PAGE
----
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Gardening: With cooling weather, time to prep outdoor potted plants for winter

Pat Munts pots up a rosemary plant that isn’t hardy enough to survive the winter in its large outdoor pot. She’ll bring it indoors for the winter and replant it in the pot next spring.  (Courtesy of Lisa Howell)
Pat Munts pots up a rosemary plant that isn’t hardy enough to survive the winter in its large outdoor pot. She’ll bring it indoors for the winter and replant it in the pot next spring. (Courtesy of Lisa Howell)
By Pat Munts For The Spokesman-Review

It’s finally cooling off and it’s time to tuck in those potted plants that have decorated our decks and patios all summer.

Gardening in containers has increased in popularity over the past few years as people move into smaller spaces or want a showy garden right on their deck. Many of those pots have been filled with annuals, perennials, shrubs and small trees of varying hardiness to our USDA Zone 5. In my experience, the USDA zoning system may say we are in Zone 6, but there are so many microclimates here that it’s better to say we are Zone 5.

First, if your plants are truly not hardy to the cold temperatures, you will need to find a place in the house or a heated greenhouse or garage to keep them above freezing. Do some research on how much light the plants need and place them accordingly. Some will be fine in the low light of a basement, but others may need brighter light to stay healthy through the dormant season. I know people who cut deals with friends to house their tender plant collections in warm spaces over the winter.

For plants that can take the cold, there are several options for protecting them. Keep in mind, however, that plants in pots regardless of how hardy they are, don’t have the protection of a deep bed of soil to protect its roots and can be damaged if we get a cold winter. Case in point, I have a rosemary plant I will be digging up and bringing indoors. Most rosemary varieties aren’t hardy here no matter what the description on the tag said.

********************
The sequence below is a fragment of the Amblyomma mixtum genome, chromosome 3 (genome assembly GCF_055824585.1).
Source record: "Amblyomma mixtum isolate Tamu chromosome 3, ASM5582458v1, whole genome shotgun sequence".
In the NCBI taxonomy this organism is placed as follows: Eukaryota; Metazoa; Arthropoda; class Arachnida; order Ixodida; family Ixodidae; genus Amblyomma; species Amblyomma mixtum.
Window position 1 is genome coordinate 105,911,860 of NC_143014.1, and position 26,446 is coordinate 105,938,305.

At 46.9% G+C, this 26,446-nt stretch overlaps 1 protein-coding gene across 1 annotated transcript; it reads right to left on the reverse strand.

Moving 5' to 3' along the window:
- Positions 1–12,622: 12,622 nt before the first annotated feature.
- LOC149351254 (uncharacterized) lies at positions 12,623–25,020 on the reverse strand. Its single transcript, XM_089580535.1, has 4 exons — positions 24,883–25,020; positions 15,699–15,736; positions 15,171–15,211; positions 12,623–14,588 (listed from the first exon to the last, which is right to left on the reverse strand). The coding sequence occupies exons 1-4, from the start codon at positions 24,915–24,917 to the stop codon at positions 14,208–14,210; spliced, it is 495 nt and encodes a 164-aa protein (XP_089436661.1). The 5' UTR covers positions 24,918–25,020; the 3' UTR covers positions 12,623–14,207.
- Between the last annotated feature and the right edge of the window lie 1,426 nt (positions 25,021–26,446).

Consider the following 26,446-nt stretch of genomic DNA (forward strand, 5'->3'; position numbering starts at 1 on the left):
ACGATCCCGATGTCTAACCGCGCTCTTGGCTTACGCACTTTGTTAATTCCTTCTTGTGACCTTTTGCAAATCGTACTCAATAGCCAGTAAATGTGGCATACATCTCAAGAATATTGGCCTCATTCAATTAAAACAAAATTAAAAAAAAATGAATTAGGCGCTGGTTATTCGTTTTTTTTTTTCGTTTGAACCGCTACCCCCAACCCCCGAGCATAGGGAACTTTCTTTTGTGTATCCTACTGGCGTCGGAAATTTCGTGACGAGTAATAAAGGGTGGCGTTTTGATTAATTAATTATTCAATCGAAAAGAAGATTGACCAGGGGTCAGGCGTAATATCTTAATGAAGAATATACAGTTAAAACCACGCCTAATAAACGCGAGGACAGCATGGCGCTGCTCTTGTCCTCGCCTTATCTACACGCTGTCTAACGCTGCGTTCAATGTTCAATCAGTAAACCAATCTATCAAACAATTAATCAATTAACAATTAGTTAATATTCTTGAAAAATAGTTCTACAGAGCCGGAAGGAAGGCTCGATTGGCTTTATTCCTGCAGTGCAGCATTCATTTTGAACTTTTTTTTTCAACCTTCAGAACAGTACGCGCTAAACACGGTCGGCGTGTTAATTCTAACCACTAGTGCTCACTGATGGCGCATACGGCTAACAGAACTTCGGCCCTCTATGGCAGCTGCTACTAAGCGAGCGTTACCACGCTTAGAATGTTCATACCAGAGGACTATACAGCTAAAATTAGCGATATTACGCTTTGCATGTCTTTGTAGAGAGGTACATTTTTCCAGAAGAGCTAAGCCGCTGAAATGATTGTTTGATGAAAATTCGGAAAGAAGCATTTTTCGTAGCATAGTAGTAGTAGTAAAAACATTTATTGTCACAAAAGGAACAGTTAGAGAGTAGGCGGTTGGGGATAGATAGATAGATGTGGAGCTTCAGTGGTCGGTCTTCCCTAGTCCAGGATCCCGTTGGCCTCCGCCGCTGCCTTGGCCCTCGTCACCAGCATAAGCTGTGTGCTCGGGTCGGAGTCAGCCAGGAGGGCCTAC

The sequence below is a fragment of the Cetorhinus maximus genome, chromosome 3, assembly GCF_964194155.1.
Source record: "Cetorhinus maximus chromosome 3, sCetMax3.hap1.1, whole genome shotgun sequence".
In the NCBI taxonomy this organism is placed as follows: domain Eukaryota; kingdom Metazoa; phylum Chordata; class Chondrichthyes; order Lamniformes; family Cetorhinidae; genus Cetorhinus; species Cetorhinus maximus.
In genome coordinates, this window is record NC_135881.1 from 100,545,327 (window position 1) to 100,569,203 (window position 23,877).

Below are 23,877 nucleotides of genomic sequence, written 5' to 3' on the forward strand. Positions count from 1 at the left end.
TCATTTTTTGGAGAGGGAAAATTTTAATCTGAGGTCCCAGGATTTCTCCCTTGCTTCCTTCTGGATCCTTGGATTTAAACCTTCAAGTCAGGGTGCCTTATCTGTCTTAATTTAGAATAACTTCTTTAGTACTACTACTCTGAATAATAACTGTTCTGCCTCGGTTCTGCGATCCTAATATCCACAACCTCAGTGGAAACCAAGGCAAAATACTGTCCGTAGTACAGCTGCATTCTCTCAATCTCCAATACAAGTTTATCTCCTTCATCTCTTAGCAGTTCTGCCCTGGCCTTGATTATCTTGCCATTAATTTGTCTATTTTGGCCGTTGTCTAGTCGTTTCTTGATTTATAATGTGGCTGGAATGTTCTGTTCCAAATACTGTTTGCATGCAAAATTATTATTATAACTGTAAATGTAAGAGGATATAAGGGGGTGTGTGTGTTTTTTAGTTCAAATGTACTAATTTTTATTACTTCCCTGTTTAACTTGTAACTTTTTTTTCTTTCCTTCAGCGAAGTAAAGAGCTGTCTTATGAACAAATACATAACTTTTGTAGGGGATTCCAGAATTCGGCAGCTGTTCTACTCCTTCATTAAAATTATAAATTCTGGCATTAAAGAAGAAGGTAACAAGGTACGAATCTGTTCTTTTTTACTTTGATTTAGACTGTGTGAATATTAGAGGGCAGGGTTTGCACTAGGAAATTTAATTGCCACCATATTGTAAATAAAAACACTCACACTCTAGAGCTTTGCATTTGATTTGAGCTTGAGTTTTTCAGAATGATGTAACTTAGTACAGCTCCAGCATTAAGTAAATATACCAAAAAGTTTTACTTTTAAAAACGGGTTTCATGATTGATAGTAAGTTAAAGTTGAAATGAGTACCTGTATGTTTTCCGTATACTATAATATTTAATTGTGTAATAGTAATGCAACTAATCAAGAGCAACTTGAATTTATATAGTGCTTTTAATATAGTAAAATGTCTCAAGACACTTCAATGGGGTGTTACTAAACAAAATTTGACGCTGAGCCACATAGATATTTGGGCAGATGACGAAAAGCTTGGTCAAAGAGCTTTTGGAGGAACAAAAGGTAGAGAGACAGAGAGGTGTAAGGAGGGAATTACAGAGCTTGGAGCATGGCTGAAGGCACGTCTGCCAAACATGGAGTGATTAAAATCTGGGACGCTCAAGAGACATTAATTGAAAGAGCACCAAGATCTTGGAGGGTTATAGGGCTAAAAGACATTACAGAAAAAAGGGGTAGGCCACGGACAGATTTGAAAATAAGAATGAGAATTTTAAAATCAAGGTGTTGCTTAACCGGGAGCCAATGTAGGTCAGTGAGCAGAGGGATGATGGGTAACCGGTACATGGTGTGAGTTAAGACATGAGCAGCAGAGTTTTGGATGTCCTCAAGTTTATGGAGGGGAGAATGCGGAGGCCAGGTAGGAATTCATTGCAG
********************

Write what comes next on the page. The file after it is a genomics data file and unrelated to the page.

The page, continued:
If your containers can be easily moved, move them to a protected area like a sheltered porch, unheated garage or shed. Once they lose their leaves and go dormant, they aren’t going to need much light and only an occasional watering through the winter. A neat trick is to put snowballs on the soil to melt and water the plants. Smaller plants can be dug out of containers and planted into a nursery bed in the garden and then replanted into their pots next spring. Be sure to cover the bed with 2 to 3 inches of mulch for extra insulation.

If your containers are too big to move or you don’t have any other space for them, group them together and wrap the pots with burlap, old blankets or a tarp to create a windbreak. Don’t cover the plants themselves as the covering can heat up if we get a sunny day in February. Some people pack leaves or pine needles around the pots under the covering for extra insulation.

The containers themselves may not be frost proof. Terra cotta clay pots absorb water and will shatter when they freeze. Hard-fired and glazed pots won’t absorb moisture but can crack if the soil left in them freezes. If the pots don’t have plants in them, cover the opening to keep out the rain and snow.

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